“Chargemasters contain laughably high prices that hospital administrators don’t even try to justify.”

They observed that hospital executives argue these lists are misleading because payers always negotiate lower rates. “Yet people without insurance, or with too little insurance, often end up paying chargemaster prices,” the Bloomberg team wrote. “[I]t comes as a shock to learn how many [hospitals] are engaging in…price gouging,”

Everyone along the Supply Chain is Reaping a Bonanza

Overcharging went beyond just hospitals, according to Brill.

“When I followed the money trail behind the drugs, medical devices, or CT scan equipment that the patients or their insurance companies were billed for, the profit margins for the hospitals that supplied them, as high as they were, were eclipsed by the margins of the manufacturers that sold them to the hospitals,” he wrote in the Time story. “In the case of the drug companies, their research and development costs…were not nearly high enough to justify prices.” Brill based his claim on his review of securities filings, according to the Reuters story.

Journalist, entrepreneur, and lawyer, Steven Brill, has stirred up renewed attention on the lack of transparency in how hospitals set prices for healthcare services. Brill wrote the story after pondering, not who should pay for the high costs of healthcare services, but why the costs are so high in the first place. After a seven-month investigation into actual patients’ bills, Brill wrote a 36-page story, which was published by Time magazine.

According to Brill, the real issue isn't whether we have a single payer or multiple payers, but whether whoever pays has a “fair chance in a fair market." The message for pathologists and clinical laboratory managers is that transparency in pricing and healthcare service delivery is a trend that is here to stay. (photo by Lewis James and copyright ednewscolorado.org.)

According to Brill, the real issue isn’t whether we have a single payer or multiple payers, but whether whoever pays has a “fair chance in a fair market.” The message for pathologists and clinical laboratory managers is that transparency in pricing and healthcare service delivery is a trend that is here to stay. (photo by Lewis James and copyright ednewscolorado.org.)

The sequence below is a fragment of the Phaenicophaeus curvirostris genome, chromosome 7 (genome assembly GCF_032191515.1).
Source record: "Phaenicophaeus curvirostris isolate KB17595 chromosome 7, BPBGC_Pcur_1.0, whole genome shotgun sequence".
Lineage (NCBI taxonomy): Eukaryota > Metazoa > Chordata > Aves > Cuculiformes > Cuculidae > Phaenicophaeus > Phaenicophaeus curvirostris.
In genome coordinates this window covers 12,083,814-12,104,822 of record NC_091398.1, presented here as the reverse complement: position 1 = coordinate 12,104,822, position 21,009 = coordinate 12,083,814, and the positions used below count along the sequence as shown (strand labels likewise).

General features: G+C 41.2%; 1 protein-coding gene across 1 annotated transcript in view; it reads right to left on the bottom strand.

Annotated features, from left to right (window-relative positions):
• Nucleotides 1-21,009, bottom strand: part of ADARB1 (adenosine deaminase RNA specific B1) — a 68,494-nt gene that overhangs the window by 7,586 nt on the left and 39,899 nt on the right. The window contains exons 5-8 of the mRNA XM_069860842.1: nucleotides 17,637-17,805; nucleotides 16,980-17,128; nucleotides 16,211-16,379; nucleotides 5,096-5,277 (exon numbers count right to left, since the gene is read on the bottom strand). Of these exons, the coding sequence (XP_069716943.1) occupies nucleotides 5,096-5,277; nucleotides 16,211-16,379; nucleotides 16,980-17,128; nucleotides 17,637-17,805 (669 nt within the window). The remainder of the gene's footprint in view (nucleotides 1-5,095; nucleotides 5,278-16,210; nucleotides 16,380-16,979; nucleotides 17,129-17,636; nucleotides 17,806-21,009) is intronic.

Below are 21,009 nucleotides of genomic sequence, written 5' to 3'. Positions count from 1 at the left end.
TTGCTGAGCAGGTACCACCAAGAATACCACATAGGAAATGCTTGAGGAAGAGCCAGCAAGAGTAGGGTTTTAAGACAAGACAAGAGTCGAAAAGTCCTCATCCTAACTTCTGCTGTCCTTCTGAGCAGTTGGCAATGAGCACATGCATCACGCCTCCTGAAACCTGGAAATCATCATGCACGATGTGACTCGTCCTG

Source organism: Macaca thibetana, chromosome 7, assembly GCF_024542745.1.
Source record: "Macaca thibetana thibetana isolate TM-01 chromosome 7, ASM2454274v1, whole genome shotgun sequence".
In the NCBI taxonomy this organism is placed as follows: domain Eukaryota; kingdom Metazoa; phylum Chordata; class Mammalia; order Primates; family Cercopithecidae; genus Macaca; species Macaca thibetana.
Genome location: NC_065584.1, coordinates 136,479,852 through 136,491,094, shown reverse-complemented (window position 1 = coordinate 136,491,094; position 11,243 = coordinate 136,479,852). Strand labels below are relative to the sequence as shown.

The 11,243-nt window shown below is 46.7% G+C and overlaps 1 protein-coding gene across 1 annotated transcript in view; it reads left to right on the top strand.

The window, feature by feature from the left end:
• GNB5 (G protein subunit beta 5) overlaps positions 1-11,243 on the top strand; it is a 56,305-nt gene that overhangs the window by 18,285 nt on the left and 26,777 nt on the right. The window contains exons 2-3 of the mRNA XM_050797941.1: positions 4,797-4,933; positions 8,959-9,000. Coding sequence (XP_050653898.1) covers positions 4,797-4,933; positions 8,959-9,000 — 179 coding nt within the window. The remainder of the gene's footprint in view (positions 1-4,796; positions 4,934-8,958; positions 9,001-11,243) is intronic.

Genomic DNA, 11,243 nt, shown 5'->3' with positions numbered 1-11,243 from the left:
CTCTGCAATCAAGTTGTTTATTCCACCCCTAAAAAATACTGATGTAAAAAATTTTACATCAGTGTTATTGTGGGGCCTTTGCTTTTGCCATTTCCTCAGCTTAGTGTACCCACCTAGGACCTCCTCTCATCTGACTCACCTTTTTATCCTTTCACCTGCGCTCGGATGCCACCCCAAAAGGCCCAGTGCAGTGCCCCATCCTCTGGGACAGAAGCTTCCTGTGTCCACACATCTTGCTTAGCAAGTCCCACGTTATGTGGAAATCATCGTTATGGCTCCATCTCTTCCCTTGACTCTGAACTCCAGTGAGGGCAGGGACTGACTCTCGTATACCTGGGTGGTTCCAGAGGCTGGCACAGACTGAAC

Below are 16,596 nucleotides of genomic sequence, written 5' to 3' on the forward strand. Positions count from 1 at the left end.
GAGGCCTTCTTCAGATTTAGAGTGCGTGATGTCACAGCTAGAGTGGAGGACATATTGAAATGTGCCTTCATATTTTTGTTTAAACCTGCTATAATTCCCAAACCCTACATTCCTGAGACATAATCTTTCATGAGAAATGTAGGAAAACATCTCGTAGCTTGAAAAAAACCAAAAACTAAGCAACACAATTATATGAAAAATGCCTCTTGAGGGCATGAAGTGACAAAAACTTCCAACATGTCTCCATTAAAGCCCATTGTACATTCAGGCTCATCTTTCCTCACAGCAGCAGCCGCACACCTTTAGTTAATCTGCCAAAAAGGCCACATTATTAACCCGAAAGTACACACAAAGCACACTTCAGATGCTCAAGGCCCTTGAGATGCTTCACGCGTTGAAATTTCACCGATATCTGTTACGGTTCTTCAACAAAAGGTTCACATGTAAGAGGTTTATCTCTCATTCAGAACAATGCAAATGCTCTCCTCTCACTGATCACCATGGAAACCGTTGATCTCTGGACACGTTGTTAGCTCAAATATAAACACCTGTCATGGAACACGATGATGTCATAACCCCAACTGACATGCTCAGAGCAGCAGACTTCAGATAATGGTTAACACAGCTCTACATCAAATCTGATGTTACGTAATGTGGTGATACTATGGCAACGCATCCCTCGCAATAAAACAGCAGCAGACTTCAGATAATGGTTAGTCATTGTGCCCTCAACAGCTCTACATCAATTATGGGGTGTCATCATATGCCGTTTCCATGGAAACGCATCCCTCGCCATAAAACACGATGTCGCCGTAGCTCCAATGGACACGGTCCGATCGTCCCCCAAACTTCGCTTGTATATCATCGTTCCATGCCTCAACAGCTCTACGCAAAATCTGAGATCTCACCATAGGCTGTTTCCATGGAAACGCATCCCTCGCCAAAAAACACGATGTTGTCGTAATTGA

The only exceptions, Brill further observed in the Reuters story, were doctors and nurses actually treating the patients. However, even some doctors were gaming the system by reaping consulting fees from drug or device makers. “Others were setting up diagnostic clinics in order to steer patients there for expensive tests,” Brill stated.

The movement toward transparency in healthcare, including how prices are determined, is a separate trend in the reform of healthcare in the United States. It is powerful and expected to be transformational in changing how consumers select hosptials, physicians, and other providers. Pathologists and clinical laboratory managers should pay attention to their own price lists and how they provide clear, objective lab test price information to patients and self-pay consumers.

—Pamela Scherer McLeod

Related Information:

Bitter Pill: Why Medical Bills Are Killing Us

Bitter Pill: Inside TIME’s Cover Story on Medical Bills

Coming up with “A Bitter Pill”

Bringing Down Health-Care Costs Isn’t Always Complicated

Hospitals dismiss significance of chargemaster prices 

If you go to the hospital, beware of the chargemaster

A Study of Hospital Charge Setting Practices 

Medicare Officials Post Prices of 3,000 Hospitals in Effort to Raise Consumer Awareness of Arbitrary Hospital Pricing